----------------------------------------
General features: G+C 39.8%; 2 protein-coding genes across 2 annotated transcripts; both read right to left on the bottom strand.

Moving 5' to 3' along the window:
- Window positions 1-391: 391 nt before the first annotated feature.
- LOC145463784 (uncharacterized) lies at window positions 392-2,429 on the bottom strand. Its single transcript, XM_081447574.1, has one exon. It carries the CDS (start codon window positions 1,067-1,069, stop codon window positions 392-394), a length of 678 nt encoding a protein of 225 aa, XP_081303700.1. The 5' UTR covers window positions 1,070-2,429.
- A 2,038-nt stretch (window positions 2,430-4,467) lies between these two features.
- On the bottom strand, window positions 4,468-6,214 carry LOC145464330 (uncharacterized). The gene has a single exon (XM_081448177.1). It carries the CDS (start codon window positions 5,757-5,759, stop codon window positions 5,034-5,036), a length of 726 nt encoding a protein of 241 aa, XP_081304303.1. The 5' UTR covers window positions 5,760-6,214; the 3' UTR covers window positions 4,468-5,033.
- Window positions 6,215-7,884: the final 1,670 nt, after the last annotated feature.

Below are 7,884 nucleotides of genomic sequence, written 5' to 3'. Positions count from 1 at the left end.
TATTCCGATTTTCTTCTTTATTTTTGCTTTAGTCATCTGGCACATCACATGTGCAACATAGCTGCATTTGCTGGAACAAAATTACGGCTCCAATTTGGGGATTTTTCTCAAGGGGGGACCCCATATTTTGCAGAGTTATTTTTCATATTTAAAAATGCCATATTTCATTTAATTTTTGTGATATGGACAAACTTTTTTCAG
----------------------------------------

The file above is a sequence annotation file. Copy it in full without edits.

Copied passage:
General features: G+C 39.8%; 2 protein-coding genes across 2 annotated transcripts; both read right to left on the bottom strand.

Moving 5' to 3' along the window:
- Window positions 1-391: 391 nt before the first annotated feature.
- LOC145463784 (uncharacterized) lies at window positions 392-2,429 on the bottom strand. Its single transcript, XM_081447574.1, has one exon. It carries the CDS (start codon window positions 1,067-1,069, stop codon window positions 392-394), a length of 678 nt encoding a protein of 225 aa, XP_081303700.1. The 5' UTR covers window positions 1,070-2,429.
- A 2,038-nt stretch (window positions 2,430-4,467) lies between these two features.
- On the bottom strand, window positions 4,468-6,214 carry LOC145464330 (uncharacterized). The gene has a single exon (XM_081448177.1). It carries the CDS (start codon window positions 5,757-5,759, stop codon window positions 5,034-5,036), a length of 726 nt encoding a protein of 241 aa, XP_081304303.1. The 5' UTR covers window positions 5,760-6,214; the 3' UTR covers window positions 4,468-5,033.
- Window positions 6,215-7,884: the final 1,670 nt, after the last annotated feature.

Below are 7,884 nucleotides of genomic sequence, written 5' to 3'. Positions count from 1 at the left end.
TATTCCGATTTTCTTCTTTATTTTTGCTTTAGTCATCTGGCACATCACATGTGCAACATAGCTGCATTTGCTGGAACAAAATTACGGCTCCAATTTGGGGATTTTTCTCAAGGGGGGACCCCATATTTTGCAGAGTTATTTTTCATATTTAAAAATGCCATATTTCATTTAATTTTTGTGATATGGACAAACTTTTTTCAG